Global environmental challenges
OK, OK, enough fun with acronyms. HIPPO and ICE-T are flying climate laboratories, one in a Gulfstream V jet, the other in a refurbished C-130 military cargo plane.
Unlike its animal namesake, HIPPO is actually a rather sleek aircraft, fitted with equipment and a crew of 10, that makes flights of eight hours or more at a go, sampling the atmosphere around the Pacific Basin, from near the North Pole to just off the coast of Antarctica. HIPPO is actually a combination of two acronyms: HIAPER Pole-to-Pole Observations. HIAPER itself stands for High-performance Instrumented Airborne Platform for Environmental Research. Quite a mouthful.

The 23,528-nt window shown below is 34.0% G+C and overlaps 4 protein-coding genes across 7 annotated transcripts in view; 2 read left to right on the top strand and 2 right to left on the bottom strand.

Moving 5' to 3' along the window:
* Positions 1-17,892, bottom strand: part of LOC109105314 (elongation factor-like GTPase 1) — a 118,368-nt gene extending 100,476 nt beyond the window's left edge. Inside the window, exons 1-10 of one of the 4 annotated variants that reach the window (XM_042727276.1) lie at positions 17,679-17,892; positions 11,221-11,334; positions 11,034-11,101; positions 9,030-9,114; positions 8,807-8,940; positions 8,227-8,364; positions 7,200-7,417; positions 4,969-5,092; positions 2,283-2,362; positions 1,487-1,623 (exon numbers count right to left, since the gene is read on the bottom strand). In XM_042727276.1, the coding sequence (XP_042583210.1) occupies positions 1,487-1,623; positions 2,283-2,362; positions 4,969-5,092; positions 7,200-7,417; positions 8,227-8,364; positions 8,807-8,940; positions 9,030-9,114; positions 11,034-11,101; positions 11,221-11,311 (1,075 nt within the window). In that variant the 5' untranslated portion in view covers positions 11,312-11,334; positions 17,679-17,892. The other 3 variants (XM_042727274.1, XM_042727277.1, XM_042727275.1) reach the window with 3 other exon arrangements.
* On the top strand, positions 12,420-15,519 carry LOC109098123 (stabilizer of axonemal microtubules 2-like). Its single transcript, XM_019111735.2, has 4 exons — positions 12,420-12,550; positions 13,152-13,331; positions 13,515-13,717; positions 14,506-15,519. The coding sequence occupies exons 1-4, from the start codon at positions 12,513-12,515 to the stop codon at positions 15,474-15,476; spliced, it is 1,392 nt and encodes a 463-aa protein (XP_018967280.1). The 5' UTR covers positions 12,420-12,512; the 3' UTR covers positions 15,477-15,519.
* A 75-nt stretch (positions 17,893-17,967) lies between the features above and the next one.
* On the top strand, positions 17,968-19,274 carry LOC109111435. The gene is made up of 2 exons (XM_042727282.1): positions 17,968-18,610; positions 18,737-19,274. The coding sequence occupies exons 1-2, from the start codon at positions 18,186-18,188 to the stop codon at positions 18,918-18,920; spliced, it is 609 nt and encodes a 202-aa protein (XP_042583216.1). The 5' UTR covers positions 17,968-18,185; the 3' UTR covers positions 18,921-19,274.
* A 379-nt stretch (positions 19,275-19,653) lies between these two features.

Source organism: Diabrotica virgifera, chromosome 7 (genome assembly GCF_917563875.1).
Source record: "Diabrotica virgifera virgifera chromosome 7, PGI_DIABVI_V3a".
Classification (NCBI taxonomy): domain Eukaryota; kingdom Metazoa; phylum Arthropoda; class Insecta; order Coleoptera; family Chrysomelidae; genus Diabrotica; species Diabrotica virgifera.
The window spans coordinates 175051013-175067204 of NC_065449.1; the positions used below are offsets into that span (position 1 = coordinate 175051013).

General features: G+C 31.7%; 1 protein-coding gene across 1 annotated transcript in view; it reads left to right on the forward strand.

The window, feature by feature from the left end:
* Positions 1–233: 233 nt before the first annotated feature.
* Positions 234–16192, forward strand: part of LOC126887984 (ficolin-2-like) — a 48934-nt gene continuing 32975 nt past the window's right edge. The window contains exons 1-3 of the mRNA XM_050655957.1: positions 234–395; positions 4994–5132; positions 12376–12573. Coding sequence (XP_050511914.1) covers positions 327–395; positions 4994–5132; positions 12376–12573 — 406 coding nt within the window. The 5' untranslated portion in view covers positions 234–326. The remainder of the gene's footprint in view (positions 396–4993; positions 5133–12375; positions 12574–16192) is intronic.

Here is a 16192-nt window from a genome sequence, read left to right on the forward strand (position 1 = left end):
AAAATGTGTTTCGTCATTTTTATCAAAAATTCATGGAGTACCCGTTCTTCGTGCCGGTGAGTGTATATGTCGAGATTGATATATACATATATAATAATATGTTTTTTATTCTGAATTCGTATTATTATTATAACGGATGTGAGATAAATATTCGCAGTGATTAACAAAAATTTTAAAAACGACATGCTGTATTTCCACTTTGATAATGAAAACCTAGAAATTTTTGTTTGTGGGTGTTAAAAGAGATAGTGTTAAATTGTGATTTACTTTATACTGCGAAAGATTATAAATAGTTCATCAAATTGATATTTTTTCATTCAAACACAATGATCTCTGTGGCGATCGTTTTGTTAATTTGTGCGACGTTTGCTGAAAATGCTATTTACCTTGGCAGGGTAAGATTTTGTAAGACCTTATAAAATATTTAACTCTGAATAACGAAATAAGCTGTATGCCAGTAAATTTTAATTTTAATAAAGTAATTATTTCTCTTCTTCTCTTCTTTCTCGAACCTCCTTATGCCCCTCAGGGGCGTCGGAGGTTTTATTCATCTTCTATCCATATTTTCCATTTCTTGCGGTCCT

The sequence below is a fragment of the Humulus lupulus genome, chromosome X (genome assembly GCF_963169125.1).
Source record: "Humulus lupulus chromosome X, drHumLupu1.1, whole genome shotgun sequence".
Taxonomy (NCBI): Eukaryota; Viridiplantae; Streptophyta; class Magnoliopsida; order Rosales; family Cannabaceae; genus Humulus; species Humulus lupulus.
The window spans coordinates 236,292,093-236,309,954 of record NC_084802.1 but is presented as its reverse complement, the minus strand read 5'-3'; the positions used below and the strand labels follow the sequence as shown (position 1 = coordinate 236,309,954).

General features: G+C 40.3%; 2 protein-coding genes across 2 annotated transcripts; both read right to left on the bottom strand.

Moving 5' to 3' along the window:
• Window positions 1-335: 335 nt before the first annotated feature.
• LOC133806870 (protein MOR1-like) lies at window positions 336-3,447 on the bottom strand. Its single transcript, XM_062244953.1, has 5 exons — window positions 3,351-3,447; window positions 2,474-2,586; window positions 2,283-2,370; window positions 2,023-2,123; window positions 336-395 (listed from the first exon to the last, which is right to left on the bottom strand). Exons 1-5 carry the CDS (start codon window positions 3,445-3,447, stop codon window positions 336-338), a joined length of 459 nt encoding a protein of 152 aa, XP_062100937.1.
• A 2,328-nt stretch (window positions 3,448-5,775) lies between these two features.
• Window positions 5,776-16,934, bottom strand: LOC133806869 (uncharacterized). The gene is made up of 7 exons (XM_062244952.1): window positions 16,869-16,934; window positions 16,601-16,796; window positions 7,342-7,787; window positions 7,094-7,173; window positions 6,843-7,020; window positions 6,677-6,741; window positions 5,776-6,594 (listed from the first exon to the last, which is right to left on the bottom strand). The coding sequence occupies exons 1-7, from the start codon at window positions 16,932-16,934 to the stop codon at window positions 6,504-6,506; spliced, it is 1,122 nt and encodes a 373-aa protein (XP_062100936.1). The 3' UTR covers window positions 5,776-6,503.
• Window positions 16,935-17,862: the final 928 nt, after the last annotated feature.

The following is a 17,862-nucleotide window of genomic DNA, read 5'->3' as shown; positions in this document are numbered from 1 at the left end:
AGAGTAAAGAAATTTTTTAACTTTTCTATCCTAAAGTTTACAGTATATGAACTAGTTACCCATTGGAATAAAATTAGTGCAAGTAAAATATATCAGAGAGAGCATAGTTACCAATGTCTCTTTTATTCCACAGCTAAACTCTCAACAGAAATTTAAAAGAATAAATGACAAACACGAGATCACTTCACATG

Unlike most Gulfstream V’s — usually used as corporate jets — this one has no in-flight bar. (Roger Wakimoto, the director of the National Center for Atmospheric Research, which manages the program along with the National Science Foundation, said the bar was one of the first things to go after the plane was delivered.)